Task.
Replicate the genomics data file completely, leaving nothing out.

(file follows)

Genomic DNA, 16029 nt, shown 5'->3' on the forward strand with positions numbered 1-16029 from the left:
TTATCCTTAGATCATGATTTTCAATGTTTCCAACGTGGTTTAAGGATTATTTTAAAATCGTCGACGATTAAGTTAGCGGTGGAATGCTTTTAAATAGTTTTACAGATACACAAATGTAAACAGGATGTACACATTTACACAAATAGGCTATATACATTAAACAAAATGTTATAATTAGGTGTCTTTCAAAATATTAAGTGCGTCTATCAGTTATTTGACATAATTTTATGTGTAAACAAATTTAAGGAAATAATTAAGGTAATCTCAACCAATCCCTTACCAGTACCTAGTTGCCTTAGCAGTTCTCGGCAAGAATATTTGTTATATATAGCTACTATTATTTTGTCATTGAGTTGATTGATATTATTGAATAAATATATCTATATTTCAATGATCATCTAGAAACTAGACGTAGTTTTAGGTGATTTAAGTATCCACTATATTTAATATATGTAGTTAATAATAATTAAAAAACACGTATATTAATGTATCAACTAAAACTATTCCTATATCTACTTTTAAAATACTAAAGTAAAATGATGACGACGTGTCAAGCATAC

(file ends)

Genomic DNA, 16029 nt, shown 5'->3' on the forward strand with positions numbered 1-16029 from the left:
TTATCCTTAGATCATGATTTTCAATGTTTCCAACGTGGTTTAAGGATTATTTTAAAATCGTCGACGATTAAGTTAGCGGTGGAATGCTTTTAAATAGTTTTACAGATACACAAATGTAAACAGGATGTACACATTTACACAAATAGGCTATATACATTAAACAAAATGTTATAATTAGGTGTCTTTCAAAATATTAAGTGCGTCTATCAGTTATTTGACATAATTTTATGTGTAAACAAATTTAAGGAAATAATTAAGGTAATCTCAACCAATCCCTTACCAGTACCTAGTTGCCTTAGCAGTTCTCGGCAAGAATATTTGTTATATATAGCTACTATTATTTTGTCATTGAGTTGATTGATATTATTGAATAAATATATCTATATTTCAATGATCATCTAGAAACTAGACGTAGTTTTAGGTGATTTAAGTATCCACTATATTTAATATATGTAGTTAATAATAATTAAAAAACACGTATATTAATGTATCAACTAAAACTATTCCTATATCTACTTTTAAAATACTAAAGTAAAATGATGACGACGTGTCAAGCATAC